Washington, DC --- Catholic philanthropists in Foundations and Donors Interested in Catholic Activities (FADICA) will have a discussion on ways to encourage closer cooperation among themselves and with church leadership, as the nation experiences an unprecedented and severe economic recession.
The conference, entitled: Reinventing Catholic Philanthropy, will feature a dialogue between panels of Catholic charity leaders and foundation chairs. It will take place late next month in Florida.
The meeting will include individual presentations from philanthropic experts and skilled fundraising leaders who have demonstrated the power of philanthropic partnerships through their institutions.
“The Catholic foundation community is acutely sensitive to the economic downturn and its enormous repercussions for the church’s educational and charitable services,” said Francis J. Butler, FADICA’s president, in announcing the gathering.
“More than ever it is urgently important to work together to increase the impact of philanthropic programs,” he added.
FADICA is an association of some fifty private foundations and charitable agencies that come together regularly to interact with Catholic leaders and charity experts and stay abreast of needs and trends relevant to religious philanthropy. On occasion FADICA’s members have worked together on projects of national and international significance to Catholic life.
Among those taking part in the January 29-30 conference will be Father Larry Snyder, President of Catholic Charities USA; Sr. Carol Keehan, DC, President of the Catholic Health Association; Sr. Mary Scullion, Founder of Project HOME, a Philadelphia-based program addressing the needs of homeless families; Father Dennis Dease President of St. Thomas University; Sr. Andrea Lee, IHM, President of the College of St. Catherine; and Mary Flynn Myers, Vice President for Development of the Archdiocese of Boston.
Bestselling author, Bill Somerville, whose new book, Grassroots Philanthropy, coaches philanthropists on how to undertake a more decisive, hands on, people-centered approach to giving, will also share giving techniques as a nationally recognized advisor to 350 community foundations in the U.S.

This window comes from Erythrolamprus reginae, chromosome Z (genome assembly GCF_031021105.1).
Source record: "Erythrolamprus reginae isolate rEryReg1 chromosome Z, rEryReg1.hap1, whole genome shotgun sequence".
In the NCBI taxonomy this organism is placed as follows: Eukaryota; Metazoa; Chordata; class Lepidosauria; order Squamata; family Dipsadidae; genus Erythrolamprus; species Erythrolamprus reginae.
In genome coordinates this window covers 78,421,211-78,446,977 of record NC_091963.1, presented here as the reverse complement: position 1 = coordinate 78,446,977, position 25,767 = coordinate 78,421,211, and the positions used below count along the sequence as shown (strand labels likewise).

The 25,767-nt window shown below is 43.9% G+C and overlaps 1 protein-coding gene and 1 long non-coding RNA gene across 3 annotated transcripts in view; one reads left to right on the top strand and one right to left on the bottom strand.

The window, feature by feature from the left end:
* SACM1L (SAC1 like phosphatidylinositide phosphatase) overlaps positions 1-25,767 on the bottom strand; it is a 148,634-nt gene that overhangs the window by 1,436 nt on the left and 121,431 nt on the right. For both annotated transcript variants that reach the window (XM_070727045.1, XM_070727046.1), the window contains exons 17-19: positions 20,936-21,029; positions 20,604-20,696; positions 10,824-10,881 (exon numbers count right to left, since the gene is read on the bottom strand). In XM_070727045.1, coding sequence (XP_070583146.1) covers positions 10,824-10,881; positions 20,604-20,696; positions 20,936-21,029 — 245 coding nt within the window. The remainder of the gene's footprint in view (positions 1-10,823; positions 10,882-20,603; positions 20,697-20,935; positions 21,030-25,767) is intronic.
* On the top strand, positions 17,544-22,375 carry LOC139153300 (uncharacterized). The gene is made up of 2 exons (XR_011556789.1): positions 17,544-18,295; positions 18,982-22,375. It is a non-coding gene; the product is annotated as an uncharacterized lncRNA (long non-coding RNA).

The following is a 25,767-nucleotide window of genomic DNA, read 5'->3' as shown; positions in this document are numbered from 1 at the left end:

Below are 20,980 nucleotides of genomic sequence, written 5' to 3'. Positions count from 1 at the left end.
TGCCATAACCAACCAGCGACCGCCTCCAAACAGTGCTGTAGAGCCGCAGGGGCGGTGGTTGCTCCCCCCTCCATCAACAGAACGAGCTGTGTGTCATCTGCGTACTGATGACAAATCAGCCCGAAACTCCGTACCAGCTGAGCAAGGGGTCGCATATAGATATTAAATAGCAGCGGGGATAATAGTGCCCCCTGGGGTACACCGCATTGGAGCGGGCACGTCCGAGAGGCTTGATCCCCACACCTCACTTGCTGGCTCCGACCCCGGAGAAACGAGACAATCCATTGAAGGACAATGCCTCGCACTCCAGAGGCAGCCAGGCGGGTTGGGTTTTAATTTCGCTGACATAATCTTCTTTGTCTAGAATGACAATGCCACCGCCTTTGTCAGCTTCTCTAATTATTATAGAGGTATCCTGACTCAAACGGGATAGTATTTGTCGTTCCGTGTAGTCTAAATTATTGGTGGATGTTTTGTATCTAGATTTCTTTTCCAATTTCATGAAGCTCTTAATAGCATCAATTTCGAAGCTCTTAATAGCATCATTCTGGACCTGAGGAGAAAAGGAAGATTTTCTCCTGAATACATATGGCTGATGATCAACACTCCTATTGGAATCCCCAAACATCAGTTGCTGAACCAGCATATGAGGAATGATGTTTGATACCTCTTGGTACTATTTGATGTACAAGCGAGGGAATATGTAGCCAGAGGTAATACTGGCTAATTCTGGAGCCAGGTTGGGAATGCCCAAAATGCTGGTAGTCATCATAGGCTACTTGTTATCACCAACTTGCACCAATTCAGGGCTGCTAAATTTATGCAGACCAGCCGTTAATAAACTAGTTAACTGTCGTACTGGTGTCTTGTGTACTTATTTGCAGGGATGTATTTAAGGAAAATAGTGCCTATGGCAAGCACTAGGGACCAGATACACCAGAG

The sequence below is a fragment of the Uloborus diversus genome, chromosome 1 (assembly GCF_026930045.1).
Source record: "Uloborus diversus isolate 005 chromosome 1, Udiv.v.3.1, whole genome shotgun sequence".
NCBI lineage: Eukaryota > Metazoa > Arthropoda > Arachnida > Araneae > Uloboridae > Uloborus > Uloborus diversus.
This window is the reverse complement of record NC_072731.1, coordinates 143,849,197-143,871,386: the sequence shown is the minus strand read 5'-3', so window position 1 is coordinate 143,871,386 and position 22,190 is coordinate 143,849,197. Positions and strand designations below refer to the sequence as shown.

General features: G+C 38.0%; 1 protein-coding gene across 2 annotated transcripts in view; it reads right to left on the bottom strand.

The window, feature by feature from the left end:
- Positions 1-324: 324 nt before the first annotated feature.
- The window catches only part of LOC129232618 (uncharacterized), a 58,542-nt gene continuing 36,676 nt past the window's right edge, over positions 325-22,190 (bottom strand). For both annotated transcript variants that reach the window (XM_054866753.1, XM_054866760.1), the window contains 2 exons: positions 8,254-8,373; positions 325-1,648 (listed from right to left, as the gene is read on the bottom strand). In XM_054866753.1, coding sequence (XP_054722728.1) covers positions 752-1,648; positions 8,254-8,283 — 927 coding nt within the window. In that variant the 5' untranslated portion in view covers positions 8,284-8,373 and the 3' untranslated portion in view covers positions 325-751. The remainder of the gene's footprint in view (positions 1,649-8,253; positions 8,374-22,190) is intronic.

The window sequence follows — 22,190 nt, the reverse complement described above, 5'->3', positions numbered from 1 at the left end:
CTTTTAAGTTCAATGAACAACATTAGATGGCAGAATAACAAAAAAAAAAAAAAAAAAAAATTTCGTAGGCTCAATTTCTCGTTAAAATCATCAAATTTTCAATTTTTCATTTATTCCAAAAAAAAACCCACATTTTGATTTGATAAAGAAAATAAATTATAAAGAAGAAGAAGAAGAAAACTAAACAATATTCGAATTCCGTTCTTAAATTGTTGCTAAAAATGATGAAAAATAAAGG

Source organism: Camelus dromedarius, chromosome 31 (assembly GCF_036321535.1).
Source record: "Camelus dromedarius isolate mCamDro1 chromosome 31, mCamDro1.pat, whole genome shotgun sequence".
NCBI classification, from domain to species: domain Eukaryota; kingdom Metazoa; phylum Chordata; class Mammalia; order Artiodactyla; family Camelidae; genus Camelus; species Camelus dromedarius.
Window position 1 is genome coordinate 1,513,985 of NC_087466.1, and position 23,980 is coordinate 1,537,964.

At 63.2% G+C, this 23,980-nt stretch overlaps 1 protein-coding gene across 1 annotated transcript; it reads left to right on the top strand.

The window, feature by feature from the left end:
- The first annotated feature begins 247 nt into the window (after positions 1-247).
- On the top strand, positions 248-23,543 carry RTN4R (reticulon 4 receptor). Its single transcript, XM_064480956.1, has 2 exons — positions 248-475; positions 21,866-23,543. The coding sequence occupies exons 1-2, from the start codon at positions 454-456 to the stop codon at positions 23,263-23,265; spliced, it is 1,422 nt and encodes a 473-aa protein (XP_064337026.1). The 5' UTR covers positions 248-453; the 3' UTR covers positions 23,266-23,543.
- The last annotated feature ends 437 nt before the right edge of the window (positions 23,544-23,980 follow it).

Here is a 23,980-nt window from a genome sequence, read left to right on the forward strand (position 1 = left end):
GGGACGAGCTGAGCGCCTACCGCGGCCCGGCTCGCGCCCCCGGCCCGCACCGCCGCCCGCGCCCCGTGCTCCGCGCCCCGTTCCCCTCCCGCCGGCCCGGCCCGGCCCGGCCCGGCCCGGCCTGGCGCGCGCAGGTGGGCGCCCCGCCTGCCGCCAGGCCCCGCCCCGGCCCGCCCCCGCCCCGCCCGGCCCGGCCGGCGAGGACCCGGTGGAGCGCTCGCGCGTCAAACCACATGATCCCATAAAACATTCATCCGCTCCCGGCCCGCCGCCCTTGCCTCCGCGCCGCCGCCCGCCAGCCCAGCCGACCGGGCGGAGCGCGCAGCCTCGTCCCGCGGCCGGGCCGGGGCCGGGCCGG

The new Archbishop of Cincinnati, Dennis M. Schnurr, Treasurer of the U.S. Conference of Catholic Bishops, will share with the members of FADICA the funding priorities for the church for the next several years. The USCCB is currently undertaking a process where the U.S. hierarchy is identifying the major areas of emphasis for the next five years.
Cardinal John Foley, Grand Master of the Order of the Holy Sepulcher, will speak to FADICA on the spiritual and moral dimensions of Catholic giving.
The conference comes at a time when giving in general is expected to decrease due to the international economic downturn. Historically, in years when a recession lasted eight months or longer – including the 16 month recession and energy crisis of 1974 – giving fell about three percent per year. However, the severity and undetermined length of the present recession is expected to set new records in this regard.
Recent reports indicate that college and university tuitions and fees are rapidly outpacing median family income and the situation is compounded by dramatic declines in education endowments.
Meanwhile the Chronicle of Philanthropy reports that more than a hundred thousand nonprofit groups will fail within the next two years as a result of the financial meltdown this fall.
“The financial challenges of our era are bringing donors and grantees more closely together and opening up a new environment for more candor about planning, quality, and more collaborative and creative approaches to giving,” declared Mr. Butler.
The conference is by invitation and the proceedings will be available through FADICA in February.